Other than this, you you will need to continue with your knee replacement rehab program for at least 3 months after knee replacement surgery, probably six months to get the best result from your operation.

You will be able to progress your exercises as your knee gets stronger and more flexible - visit the rehab section to find out more. The more you stick to your exercise program, the shorter your knee replacement recovery time is likely be.

Returning to Activities / Sports

With knee replacement recovery time is one of the biggest healers. Over time the swelling will reduce, your muscles will get stronger and your knee should free up becoming more flexible than beforehand.

It is important to take things easy for the first few weeks but after that, you can start thinking about returning to your favorite activities. Here are some helpful tips on knee replacement recovery time:

  • You can resume most activities after 6-12 weeks, for example swimming

  • Some activities should be carried out with care e.g. golf – don’t wear shoes with spikes

  • Some activities are not advised following a total knee replacement as they put too much stress on the new knee joint. These include: jogging, contact sports e.g. basketball and football, squash, badminton, jumping activities and skiing. If you are unsure, discuss things with your doctor.

Pain and swelling can take up to 3 months to settle and knee replacement recovery time continues up to 2 years after your operation.

Knee Replacement Recovery Tips

Here's some top tips for four common questions about total knee replacement recovery time:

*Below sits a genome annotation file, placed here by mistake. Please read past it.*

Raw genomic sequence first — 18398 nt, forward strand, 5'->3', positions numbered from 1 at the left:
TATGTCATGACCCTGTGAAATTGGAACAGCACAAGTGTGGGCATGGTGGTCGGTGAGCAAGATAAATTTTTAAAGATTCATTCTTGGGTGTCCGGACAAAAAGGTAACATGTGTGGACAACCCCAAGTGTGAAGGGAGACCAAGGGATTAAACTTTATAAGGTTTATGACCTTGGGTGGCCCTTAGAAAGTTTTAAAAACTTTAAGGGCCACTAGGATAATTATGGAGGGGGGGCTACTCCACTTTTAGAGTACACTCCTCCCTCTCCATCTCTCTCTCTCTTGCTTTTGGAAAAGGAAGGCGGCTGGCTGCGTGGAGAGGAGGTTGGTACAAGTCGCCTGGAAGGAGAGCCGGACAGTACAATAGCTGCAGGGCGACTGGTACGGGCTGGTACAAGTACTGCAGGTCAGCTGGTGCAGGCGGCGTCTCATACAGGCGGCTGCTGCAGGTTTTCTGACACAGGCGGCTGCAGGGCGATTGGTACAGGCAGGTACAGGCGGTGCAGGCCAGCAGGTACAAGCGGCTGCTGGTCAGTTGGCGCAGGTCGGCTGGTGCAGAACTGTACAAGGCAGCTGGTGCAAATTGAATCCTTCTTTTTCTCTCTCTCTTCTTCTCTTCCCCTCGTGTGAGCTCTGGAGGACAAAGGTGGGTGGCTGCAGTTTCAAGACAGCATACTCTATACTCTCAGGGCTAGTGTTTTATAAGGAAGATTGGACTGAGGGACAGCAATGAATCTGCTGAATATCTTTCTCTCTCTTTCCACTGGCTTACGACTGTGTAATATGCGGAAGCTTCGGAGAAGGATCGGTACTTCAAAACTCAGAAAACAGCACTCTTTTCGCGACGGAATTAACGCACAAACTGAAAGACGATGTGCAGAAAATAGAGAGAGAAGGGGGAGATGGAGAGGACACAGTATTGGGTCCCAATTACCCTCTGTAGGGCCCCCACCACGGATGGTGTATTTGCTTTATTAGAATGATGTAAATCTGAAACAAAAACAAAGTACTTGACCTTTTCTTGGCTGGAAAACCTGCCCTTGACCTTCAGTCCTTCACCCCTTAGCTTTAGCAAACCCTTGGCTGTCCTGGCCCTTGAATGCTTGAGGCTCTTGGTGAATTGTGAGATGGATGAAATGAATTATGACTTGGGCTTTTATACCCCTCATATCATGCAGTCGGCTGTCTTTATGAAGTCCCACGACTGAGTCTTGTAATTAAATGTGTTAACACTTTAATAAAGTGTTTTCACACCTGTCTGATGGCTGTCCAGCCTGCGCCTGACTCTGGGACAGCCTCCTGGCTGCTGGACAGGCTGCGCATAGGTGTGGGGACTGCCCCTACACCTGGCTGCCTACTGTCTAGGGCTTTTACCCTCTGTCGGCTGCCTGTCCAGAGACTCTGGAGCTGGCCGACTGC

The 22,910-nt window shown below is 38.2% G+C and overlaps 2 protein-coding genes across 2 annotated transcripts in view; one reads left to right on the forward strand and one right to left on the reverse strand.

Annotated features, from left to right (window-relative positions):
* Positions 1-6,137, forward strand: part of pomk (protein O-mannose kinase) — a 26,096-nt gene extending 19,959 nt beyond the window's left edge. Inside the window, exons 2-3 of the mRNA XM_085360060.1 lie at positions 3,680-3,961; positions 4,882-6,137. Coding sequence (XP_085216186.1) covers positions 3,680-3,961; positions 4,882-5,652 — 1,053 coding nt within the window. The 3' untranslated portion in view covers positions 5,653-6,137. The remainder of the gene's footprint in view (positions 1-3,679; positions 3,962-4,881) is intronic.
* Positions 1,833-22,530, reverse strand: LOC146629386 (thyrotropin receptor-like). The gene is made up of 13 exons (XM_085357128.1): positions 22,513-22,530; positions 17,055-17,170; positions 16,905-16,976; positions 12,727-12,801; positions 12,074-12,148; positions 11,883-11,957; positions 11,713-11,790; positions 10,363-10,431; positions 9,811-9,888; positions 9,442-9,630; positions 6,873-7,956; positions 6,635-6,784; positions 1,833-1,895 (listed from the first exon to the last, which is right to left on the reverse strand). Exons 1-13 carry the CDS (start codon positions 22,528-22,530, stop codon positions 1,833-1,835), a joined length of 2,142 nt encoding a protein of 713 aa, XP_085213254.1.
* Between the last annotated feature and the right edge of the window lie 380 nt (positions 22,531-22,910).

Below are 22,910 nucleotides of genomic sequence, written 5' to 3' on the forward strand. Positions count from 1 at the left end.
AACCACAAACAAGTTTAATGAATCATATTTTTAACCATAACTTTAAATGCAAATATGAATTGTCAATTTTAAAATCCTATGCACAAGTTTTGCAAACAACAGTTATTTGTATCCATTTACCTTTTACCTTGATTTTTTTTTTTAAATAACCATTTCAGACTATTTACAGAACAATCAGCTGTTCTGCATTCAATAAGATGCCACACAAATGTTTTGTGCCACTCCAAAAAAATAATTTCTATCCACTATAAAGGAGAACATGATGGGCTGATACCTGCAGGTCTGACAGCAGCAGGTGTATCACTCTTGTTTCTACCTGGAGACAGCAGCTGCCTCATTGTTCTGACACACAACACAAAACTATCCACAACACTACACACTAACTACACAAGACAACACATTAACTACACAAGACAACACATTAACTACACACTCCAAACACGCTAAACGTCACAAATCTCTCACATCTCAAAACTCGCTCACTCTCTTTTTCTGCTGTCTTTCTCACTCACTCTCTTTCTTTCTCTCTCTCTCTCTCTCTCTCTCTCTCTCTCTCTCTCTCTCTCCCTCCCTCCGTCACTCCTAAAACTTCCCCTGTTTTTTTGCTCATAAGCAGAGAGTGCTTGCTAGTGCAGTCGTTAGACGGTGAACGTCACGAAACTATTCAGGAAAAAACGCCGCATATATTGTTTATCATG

1. How Long Does The Pain Last? Many people find they have less pain after their knee replacement as the arthritis pain is no longer there. The post-op pain usually settles down within 6-12 weeks although their may be some residual pain and swelling for up to a year.

  2. How Do I Sleep After A Knee Replacement? Typically people find it most comfy to sleep on a firm mattress, either lying on their back or on their side with a pillow between their legs.

  3. Can I Kneel Down With My Knee Replacement? Yes you can although it may be uncomfortable in which case use a cushion or knee pad. Kneeling won't cause any damage to the knee replacement and certainly won't delay your knee replacement recovery time.

  4. How Do I Make the Best Recovery? In order to make the best knee replacement recovery, follow all the advice from your doctor and physical therapist. Start exercises prior to surgery, get up and about as soon as possible, stick to your rehab program, take medications regularly when advised and keep going. There may be ups and downs along the way, but stay focused and positive

You can find the answers to loads more similar questions in the total knee replacement recovery questions section. 


Knee replacement recovery time varies slightly from person to person but typically follows this pattern: